Italy's head of state has dissolved parliament and opened the
way to a February election, with doubts growing over whether
outgoing Prime Minister Mario Monti will participate in what
promises to be a bitter campaign.
Monti resigned on Friday a couple of months ahead of the end
of his term of office, after his technocrat government lost
the support of Silvio Berlusconi's centre-right People of
Freedom (PDL) party.
For weeks, speculation has swirled over what role Monti will
play in the election, which cabinet confirmed would be held
over two days on February 24-25.
The former European commissioner, appointed to lead an
unelected government to save Italy from financial crisis a
year ago, has faced growing pressure to seek a second term
and earlier this week Italian media widely reported he would
That now seems far less certain, as Monti has had to digest
opinion polls that suggest a centrist group headed by him
would probably come a distant third or even fourth in the
election, expected to be won by the centre-left Democratic
party (PD), led by Pier Luigi Bersani.
"The outcome of the election may well not be all that
favourable and the question is where that would leave his own
credibility and also his reform agenda," a person close to
Monti told Reuters.
Italy's main newspapers reported on Saturday that he was
inclined not to run, partly because of disappointing opinion
polls and partly because of doubts about the quality of the
centrist parties that would be using his name.
Another source familiar with the discussions that have been
going on between Monti and these centrist groups said he was
no longer in direct contact with his potential allies and was
now thinking things through on his own.
"It's very open, Monti's looking at all the possibilities and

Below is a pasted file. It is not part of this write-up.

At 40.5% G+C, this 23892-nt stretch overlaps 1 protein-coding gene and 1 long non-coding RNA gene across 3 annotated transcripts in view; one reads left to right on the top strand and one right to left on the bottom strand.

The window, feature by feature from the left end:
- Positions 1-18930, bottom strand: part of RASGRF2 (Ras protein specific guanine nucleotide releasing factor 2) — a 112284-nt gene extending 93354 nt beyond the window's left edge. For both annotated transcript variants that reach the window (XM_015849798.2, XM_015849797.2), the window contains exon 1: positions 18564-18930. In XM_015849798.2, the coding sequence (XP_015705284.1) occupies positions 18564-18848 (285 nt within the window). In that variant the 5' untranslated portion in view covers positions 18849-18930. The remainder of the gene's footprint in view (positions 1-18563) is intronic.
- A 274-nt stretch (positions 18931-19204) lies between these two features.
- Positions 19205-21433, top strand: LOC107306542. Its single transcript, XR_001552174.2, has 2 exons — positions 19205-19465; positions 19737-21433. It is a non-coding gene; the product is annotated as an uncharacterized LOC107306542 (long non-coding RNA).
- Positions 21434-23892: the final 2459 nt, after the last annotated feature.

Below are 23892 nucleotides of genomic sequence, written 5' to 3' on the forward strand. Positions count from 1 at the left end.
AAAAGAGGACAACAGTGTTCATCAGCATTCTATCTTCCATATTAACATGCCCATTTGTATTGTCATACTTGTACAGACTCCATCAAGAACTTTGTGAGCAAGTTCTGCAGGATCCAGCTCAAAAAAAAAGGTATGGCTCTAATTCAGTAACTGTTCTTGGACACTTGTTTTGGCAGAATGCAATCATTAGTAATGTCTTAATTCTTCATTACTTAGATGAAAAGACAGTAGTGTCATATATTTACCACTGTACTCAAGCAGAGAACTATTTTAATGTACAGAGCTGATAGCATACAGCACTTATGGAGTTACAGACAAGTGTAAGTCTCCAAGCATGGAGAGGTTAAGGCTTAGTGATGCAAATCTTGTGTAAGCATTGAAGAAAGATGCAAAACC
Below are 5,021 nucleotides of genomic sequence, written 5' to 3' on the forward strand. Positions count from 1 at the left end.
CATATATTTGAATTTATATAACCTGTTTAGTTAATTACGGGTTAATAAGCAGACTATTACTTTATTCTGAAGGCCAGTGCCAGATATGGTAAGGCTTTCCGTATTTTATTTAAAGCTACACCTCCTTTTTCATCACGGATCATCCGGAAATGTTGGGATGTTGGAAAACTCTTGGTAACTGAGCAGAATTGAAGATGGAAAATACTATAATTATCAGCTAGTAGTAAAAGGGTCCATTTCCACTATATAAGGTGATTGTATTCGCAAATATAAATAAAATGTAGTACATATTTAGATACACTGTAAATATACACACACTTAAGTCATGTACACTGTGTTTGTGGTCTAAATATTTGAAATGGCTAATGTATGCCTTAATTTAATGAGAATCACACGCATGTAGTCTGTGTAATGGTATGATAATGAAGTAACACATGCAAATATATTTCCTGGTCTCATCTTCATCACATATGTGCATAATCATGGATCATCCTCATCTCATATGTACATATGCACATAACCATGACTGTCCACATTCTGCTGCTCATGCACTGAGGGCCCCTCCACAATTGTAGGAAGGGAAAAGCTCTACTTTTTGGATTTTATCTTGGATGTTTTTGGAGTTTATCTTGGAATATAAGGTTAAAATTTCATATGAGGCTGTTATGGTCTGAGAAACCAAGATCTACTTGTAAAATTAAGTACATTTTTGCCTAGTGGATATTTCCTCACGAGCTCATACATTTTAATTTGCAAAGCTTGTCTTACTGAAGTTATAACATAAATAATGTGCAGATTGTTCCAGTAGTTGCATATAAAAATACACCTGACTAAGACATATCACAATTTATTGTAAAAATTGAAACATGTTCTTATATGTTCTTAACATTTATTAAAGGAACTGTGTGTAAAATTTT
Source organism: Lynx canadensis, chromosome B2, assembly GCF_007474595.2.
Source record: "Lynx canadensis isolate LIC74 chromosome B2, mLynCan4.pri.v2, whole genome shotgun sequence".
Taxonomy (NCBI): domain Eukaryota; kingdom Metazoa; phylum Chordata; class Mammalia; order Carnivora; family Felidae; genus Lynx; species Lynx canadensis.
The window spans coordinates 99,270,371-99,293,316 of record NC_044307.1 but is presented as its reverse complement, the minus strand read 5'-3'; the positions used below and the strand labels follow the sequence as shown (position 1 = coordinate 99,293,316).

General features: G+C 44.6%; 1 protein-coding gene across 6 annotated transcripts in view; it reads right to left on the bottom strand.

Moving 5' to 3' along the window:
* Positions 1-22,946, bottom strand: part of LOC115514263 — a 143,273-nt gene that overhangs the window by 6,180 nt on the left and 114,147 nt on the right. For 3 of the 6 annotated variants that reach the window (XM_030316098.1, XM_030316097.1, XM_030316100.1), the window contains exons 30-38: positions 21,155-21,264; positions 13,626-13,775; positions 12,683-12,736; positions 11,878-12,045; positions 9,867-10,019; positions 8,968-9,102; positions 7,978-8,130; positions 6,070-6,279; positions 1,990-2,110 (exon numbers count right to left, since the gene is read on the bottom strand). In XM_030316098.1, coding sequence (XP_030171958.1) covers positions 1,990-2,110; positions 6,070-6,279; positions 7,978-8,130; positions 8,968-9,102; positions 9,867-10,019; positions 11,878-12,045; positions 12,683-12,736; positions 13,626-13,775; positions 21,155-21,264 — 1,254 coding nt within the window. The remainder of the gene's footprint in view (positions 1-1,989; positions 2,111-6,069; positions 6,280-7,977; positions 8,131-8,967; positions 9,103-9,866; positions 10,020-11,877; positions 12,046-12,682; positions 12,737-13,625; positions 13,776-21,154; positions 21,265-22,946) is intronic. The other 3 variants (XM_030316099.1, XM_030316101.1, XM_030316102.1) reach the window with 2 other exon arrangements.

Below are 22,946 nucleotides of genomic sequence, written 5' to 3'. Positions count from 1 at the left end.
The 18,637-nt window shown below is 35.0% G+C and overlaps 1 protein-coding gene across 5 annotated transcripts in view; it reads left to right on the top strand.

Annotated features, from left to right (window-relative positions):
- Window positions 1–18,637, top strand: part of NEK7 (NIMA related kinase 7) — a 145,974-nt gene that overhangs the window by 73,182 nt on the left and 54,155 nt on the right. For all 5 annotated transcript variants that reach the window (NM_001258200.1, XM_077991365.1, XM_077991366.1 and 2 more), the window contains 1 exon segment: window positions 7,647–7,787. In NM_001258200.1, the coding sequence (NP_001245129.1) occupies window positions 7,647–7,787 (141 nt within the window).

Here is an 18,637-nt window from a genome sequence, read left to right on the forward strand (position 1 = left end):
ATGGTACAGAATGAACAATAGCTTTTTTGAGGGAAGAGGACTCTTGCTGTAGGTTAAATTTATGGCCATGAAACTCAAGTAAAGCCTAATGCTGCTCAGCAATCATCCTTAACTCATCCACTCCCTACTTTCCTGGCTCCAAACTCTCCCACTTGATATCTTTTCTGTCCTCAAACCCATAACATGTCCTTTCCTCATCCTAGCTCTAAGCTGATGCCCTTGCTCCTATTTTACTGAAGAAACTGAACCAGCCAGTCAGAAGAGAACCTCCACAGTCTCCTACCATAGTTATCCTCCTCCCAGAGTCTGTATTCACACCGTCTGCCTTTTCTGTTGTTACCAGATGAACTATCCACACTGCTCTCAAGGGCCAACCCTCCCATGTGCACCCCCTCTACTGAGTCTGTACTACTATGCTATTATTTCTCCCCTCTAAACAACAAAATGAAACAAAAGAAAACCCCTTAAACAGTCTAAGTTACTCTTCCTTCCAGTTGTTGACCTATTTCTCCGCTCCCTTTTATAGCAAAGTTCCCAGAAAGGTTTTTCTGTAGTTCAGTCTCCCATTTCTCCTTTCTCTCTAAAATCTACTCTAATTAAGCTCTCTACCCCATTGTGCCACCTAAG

thinking," the source said. "The thing is that without him,
the centrist project doesn't make any sense."
Several centrist politicians who had been hoping for Monti's
endorsement appeared almost resigned to going on alone.
"Monti would have given more significance to the initiative
but it doesn't change things," Ferdinando Adornato, a member
of the centrist UDC party told TGCom 24 news television.
"What Bersani and Berlusconi are offering is not enough to
change the situation from what it was before Monti arrived."
European leaders including German Chancellor Angela Merkel
and European Commission President Jose Manuel Barroso have
called for Monti's economic reform agenda to continue but
Italy's two main parties insist he should stay out of the
"We underlined the fact that as we're going into elections
with a non-elected, technocrat government, that government,
in the person of the prime minister, should remain outside
the contest," Fabrizio Cicchitto, PDL leader in the lower
house of parliament said after meeting President Giorgio
Italians are weary of repeated tax hikes and spending cuts
and opinion polls offer little evidence they are ready to
give Monti a second term. A survey this week showed 61
percent saying he should not stand.
Berlusconi, who was forced to make way for Monti in November
last year as Italian borrowing costs surged, has stepped up
attacks on his successor in recent days and welcomed his
resignation on Friday.
"Today the experience of the technical government is finished
and we must hope there will never again be a similar
suspension of democracy," he told reporters.
Monti, who has kept his cards close to his chest, is expected
to outline his plans at a news conference on Sunday.
Rather than announce his candidacy or endorse a centrist
alliance to run in his name, two options widely touted in
recent days, he may simply present a summary of the reforms
his technocrat government has achieved and those still
"On Sunday, he will probably only present a policy
memorandum, there is unlikely to be any decision on any more
direct involvement in the campaign until after Christmas,"
the second source said.
This would put flesh on the rather nebulous "Monti agenda"
which has been a buzz-word of Italy's political debate since
it became clear he was considering staying in front-line
It would then be up to the political parties to commit to or
reject the priorities set out.
By playing for time, Monti would run less risk of being
caught up in the crossfire of what promises to be a messy and
bitter campaign and would still be free to step into the fray
later on, depending on opinion polls.